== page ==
The oh-so-special specialist, Dr. HC, who is supposedly an expert in all matters Fibromyalgia, sent me back to my GP for treatment with some notes. It was her first time treating the condition. She has been practicing medicine for more than fifteen years, and she currently has three thousand patients. But I was her first Fibro-victim. To put that into perspective, she recently told me that she’s treated two people with Guillain-Barre syndrome, which only happens to 1 or 2 people out of 100,000.

“Let’s give this a try’, she said, referring to some heavy-duty pain killers and sleeping pills.

Woah, back up, Jenn. Why do you need drugs if this problem isn’t real? That is what you meant when you wrote, “Many doctors collaborated to come up with that one,” wasn’t it?

Well, my friends, my pain was real. And I was tired, even though my exhaustion came gradually and it was hard to notice until Dr. HC asked me about it. Make no mistake, I don’t discount anyone who is suffering or disabled because of the long list of symptoms you can read about here.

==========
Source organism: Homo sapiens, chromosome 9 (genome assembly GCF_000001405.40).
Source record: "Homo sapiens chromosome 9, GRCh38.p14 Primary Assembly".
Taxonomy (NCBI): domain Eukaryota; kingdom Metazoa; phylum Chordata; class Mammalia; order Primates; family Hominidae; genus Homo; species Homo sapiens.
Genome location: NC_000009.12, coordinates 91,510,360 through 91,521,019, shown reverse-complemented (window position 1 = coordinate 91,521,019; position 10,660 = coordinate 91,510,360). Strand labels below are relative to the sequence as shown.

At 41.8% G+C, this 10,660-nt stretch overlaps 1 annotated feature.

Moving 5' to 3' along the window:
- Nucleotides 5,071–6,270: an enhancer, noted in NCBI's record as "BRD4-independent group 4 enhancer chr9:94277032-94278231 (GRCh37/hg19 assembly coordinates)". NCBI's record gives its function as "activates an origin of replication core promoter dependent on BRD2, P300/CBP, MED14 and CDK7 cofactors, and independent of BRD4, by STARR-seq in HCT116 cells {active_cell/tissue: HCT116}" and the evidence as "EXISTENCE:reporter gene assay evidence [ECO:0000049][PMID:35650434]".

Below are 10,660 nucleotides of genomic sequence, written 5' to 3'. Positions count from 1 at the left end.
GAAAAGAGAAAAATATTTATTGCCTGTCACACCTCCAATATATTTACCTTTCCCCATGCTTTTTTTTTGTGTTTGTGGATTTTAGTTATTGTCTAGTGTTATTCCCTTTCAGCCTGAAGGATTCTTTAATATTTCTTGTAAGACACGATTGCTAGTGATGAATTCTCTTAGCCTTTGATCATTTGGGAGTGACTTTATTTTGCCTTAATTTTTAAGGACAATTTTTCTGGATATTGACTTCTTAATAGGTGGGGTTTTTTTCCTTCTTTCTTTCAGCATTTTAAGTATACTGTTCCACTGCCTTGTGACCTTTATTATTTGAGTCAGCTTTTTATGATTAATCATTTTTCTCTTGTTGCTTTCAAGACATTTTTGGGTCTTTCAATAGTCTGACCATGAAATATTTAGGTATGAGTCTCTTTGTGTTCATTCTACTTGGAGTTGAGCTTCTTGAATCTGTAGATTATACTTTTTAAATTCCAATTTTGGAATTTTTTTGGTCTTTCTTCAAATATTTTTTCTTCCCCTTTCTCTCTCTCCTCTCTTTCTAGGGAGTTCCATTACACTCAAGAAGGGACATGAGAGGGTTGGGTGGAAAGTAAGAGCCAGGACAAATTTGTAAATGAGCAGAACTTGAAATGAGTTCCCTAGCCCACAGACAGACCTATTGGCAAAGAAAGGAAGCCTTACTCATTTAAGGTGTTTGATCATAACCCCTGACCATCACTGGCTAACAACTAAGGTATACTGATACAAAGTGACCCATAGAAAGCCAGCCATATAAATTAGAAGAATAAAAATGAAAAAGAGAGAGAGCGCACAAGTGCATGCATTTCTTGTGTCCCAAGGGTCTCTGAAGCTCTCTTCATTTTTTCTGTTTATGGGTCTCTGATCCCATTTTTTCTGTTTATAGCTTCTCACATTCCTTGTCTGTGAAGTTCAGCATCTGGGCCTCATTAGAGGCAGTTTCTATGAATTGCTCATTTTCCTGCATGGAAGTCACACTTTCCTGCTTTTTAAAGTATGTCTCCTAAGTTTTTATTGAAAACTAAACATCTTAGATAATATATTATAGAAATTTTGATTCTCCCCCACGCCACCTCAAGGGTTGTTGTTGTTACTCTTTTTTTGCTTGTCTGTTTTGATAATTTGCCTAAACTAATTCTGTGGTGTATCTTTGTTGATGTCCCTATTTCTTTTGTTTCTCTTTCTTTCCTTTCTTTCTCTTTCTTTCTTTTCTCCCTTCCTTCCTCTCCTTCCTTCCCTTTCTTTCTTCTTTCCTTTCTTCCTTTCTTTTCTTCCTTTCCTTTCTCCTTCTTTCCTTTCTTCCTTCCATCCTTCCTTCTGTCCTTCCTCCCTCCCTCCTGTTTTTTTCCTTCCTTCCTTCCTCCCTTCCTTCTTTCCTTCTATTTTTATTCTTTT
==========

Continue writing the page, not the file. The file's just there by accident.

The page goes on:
All that stuff really happens. I just think that Fibromyalgia is a get-out-of-my-office diagnosis. But I wanted the truth.

Instead, I was shrugged off. Even worse, I think I was shrugged off by someone who didn’t do their job.

When I came home from Dr. HC’s office the day of the diagnosis, still in shock, I searched the Internet for every legit piece of information I could find about Fibromyalgia. What I found infuriated me, and gave me the confidence that I needed to believe my suspicions.

The test he gave me, when he jammed his fingers into my muscles, is the big test used to diagnose the condition. I saw what tender points he was looking for and instantly knew he was wrong. Because I hurt every place he pressed, not just at those spots. Some sites describe the amount of pressure a doctor should use when giving the tender points exam: only enough to whiten his fingernail bed.